When school winds down, construction season ramps up.
Schools in Denver and Jefferson County are upgrading their buildings over the summer, with plans to have everything ready before students return in August.
While some of the projects are more or less contained inside school walls, you can’t miss the signs of construction at Denver Public Schools’ Paul Sandoval field.
Work recently started on a new “small learning community” with 46 classrooms and assorted offices, a $66.7 million project meant to alleviate population pressure at Northfield High School due to growth in the encompassing Stapleton area, aforementioned Jennifer Song Koeppe, the district’s director of planning, design and construction at Denver Public Schools.
It will be set up somewhat like a college field, with two classroom buildings and separate facilities for shared spaces like the eating house and gymnasium.
“Very shortly we’ll be up to 2,000 students and we need the space before we can grow,” she aforementioned.
The field besides will have a new acting humanistic discipline building and a relocated eating house, but the priority is to finish the classrooms first, aforementioned Jim Staples, DPS project manager for the Sandoval field. The district has a goal of finishing the project in time for the school year starting in August 2020.
“We have kind of an aggressive schedule,” he aforementioned. “We want to get the classrooms up and running as shortly as possible.”
Liz Mendez, director of operation support employment at DPS, aforementioned the current construction is part of a plan to bit by bit expand the field, since the budget wouldn’t allow for building everything at once. The shared facilities will maximize what they can build in an area where “land is at a premium,” she aforementioned.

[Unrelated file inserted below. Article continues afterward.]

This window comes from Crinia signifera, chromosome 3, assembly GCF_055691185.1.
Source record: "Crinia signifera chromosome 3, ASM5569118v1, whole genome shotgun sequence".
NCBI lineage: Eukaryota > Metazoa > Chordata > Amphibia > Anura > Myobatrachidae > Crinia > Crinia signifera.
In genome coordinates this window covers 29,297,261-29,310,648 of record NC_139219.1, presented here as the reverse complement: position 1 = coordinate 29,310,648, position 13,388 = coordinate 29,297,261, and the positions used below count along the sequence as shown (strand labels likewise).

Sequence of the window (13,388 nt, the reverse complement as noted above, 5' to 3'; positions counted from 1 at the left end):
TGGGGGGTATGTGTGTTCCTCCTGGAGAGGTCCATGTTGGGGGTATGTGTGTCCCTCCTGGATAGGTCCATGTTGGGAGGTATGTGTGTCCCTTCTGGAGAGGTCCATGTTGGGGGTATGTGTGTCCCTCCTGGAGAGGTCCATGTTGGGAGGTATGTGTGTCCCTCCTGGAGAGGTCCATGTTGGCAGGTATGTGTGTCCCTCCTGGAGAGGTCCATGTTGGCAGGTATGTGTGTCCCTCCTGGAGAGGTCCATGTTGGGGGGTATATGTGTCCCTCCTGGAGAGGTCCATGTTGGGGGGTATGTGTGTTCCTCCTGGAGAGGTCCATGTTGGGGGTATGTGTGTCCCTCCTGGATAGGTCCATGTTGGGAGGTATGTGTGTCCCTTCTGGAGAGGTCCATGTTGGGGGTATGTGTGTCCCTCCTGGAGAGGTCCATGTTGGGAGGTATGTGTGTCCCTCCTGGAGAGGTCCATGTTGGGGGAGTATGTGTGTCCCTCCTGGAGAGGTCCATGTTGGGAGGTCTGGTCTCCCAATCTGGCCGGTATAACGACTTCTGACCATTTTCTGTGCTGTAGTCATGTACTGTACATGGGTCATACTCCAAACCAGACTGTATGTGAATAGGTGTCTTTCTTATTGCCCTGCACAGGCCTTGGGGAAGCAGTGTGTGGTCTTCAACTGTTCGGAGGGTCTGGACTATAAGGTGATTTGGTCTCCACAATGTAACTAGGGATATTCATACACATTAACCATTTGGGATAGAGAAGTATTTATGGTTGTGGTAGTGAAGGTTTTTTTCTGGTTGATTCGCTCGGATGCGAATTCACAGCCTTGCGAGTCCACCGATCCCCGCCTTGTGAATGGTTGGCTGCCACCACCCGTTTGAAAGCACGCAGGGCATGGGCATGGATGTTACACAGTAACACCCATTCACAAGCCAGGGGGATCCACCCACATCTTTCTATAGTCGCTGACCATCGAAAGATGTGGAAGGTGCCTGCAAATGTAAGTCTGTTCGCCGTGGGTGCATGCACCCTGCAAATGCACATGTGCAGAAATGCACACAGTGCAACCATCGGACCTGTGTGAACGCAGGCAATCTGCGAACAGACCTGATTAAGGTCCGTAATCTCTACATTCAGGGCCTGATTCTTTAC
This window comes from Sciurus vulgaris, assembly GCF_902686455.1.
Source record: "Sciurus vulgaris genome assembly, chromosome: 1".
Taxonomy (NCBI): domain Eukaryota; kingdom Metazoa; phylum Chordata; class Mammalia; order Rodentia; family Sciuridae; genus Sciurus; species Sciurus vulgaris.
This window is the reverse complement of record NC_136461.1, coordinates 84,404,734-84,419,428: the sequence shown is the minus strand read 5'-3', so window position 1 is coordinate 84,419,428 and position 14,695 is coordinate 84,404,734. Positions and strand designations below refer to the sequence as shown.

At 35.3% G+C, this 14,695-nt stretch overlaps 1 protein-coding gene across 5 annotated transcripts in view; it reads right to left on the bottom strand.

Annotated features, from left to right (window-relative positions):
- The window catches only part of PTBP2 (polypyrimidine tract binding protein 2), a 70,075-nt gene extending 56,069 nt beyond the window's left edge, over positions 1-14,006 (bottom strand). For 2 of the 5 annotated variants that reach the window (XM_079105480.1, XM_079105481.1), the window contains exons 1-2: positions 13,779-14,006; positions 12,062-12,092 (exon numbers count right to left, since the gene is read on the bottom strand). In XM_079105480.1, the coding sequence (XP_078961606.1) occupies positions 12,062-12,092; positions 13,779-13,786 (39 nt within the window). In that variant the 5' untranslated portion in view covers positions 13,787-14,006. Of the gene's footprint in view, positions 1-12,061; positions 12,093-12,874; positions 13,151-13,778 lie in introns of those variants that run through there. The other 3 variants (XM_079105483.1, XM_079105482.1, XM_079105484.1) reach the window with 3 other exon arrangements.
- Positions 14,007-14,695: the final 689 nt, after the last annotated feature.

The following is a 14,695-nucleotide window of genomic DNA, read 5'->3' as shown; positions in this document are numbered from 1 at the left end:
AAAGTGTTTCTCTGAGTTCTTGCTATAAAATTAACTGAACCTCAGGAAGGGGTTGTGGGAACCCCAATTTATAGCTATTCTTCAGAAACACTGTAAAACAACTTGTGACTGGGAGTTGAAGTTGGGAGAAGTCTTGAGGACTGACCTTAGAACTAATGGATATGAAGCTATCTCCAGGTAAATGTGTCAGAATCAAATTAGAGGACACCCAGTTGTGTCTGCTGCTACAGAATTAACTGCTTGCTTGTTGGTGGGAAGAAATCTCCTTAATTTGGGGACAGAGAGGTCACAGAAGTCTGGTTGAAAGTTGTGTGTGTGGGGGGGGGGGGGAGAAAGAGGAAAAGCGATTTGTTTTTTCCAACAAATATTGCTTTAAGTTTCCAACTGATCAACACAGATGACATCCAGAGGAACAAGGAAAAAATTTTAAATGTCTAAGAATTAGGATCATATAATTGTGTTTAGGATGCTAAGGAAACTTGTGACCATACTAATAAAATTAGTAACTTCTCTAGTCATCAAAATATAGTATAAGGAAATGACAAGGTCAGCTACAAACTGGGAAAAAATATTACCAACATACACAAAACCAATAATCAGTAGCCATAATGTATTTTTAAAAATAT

“It’s a way to sort of maximize our limited funds,” she aforementioned. “We’re not building eating houses that are being used for one hour a day.”
Northfield isn’t the only place in Denver getting work done this summer. DPS interpreter Will Jones aforementioned the district has 75 projects at 90 schools in the works. Some of the larger projects include redesigning the Montbello field’ 1970s-era eating house to offer new seating options and different lines for different types of food; converting officers into a health clinic at East High School; and installation new floors, lockers and instrumentality in the North High School gym, he aforementioned.
To the west, Jeffco Public Schools besides has multiple projects finishing up this summer.
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Tim Reed, executive director of facilities and construction management at Jeffco Public Schools, aforementioned work has started on replacement the dirt tracks with rubber ones, and replacement grass Fields with artificial turf. Some playgrounds besides are getting updated instrumentality and a base of wood chips, which hurt less than the gravel kids presently fall on, he aforementioned.
Summit Ridge, Creighton and Ken Caryl middle schools besides are finishing up construction, so they can add sixth-grade classrooms, Reed aforementioned. Each middle school has eight new classrooms in a wing off the existing building, and the construction crews will remove the walls separating them from the rest of the building this summer. They couldn’t do it piece classes were in session because of the need to keep any Mother Nature threw at them out of the hallways, he aforementioned.
Together, those projects cost $14.6 million.
“They’re shaping up real good right now,” he aforementioned.